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Amazon Echo (2nd gen) review: smaller and cheaper, but mostly the same

The new Echo’s best feature is its price

Photography by Amelia Holowaty Krales

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For the past three years, Amazon’s Alexa voice assistant has been invading homes inside the case of the Echo smart speaker. Alexa has been answering questions, turning on smart lights, adding things to shopping lists, ordering things from Amazon, and playing music for millions of people. The Echo essentially established the smart speaker market, which now has entries from Google, Microsoft, and soon, Apple.

After expanding the line with the smaller and super-popular Echo Dot, the portable, battery-powered Tap, and the more expensive, but ultimately less thrilling, Echo Show, Amazon has finally gone back and updated the original Echo. The new Echo, which is heretofore known simply as the “All-new Echo,” as the original Echo no longer exists in Amazon’s world, comes with a smaller, simpler design; better aesthetics; supposedly improved audio; and, most importantly, a significantly lower price of $99.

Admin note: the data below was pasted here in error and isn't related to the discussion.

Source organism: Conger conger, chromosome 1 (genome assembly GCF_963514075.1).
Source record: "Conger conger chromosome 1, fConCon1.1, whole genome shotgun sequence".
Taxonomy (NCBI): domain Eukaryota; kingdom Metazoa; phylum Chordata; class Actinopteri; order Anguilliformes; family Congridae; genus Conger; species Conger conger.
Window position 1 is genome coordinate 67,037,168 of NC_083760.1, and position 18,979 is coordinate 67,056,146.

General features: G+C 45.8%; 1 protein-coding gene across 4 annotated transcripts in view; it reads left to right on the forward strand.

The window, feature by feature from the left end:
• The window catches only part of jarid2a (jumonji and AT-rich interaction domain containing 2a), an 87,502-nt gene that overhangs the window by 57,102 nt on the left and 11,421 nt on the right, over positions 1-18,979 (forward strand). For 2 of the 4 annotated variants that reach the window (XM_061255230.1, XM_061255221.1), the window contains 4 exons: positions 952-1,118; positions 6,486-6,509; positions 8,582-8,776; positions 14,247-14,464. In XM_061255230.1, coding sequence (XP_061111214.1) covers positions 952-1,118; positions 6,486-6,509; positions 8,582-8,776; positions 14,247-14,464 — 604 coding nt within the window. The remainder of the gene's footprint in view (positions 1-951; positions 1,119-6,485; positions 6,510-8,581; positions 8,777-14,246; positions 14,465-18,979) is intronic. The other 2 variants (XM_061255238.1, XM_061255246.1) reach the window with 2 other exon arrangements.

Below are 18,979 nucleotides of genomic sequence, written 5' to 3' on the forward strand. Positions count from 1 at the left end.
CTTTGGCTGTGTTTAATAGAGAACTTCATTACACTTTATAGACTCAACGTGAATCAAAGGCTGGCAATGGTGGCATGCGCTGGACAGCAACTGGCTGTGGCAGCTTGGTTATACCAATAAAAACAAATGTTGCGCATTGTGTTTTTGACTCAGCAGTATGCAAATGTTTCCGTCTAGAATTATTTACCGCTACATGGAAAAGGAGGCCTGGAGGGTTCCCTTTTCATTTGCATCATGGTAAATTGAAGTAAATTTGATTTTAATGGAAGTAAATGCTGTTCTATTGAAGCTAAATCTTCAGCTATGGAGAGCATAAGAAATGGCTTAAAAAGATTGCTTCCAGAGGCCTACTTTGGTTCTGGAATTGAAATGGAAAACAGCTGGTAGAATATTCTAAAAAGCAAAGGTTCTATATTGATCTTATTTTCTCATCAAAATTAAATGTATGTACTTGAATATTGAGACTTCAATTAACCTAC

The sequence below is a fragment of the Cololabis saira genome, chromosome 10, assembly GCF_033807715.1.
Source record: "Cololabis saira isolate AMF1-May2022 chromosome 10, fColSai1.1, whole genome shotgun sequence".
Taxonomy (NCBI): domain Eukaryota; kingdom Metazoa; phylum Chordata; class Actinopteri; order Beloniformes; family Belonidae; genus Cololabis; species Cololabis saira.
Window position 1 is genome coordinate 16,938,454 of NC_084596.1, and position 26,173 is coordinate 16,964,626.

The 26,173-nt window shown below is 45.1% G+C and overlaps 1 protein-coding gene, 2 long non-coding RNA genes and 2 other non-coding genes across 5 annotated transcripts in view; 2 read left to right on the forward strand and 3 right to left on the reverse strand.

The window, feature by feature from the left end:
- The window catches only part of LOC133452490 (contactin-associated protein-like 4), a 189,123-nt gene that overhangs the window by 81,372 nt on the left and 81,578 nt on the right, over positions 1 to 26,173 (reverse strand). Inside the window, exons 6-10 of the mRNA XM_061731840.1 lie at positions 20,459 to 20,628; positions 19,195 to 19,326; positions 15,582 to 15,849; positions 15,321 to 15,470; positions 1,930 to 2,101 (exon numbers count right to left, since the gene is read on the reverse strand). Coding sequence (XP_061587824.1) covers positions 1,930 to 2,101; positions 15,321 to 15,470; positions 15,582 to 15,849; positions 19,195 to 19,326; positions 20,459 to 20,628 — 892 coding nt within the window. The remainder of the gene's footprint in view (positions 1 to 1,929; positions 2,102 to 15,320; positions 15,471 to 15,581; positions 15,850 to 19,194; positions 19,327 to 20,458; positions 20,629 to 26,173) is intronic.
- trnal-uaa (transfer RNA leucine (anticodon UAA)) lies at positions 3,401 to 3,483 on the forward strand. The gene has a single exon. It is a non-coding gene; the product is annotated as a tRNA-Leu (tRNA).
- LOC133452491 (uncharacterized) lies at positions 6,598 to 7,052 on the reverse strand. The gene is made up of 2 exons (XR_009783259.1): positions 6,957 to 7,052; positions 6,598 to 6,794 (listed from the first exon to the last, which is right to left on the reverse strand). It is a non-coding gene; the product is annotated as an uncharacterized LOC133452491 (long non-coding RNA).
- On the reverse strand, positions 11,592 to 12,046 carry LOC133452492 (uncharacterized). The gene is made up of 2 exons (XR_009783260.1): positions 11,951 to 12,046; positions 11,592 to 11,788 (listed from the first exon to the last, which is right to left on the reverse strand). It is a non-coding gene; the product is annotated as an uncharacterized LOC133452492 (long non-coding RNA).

The lower price is the new Echo’s main draw

That lower price is the main draw for the new Echo. If you’ve been holding off on buying one because the original’s $180 cost kept you away, or you are looking for a second Echo for yourself or as a gift, the new Echo is a much easier purchase to make.

But aside from its smaller design and new, customizable appearance, the new Echo isn’t hugely different from the first model. It still performs all of the same tasks, can still hear its wake word from across the room, and still doesn’t have great audio quality for listening to music. If you already have a first-generation model, it doesn’t make much sense to replace it with the new Echo — you don’t gain much with it and in some instances, you give up some.

Still, thanks to that new, lower price, the new Echo should be just as enamoring and appealing as the first Echo and will likely keep Amazon at the forefront of the smart speaker world.

The most obvious visual difference between the new Echo and its predecessor is the device’s size. Where the first Echo’s size and shape was akin to a can of Pringles or tennis balls, the new model is more like a can of Foster’s beer. It’s short and stout, about two-thirds as tall as the first model, but with a slightly larger diameter. That should make it a little easier to tuck into a shelf or hide away in a corner of your living room or kitchen.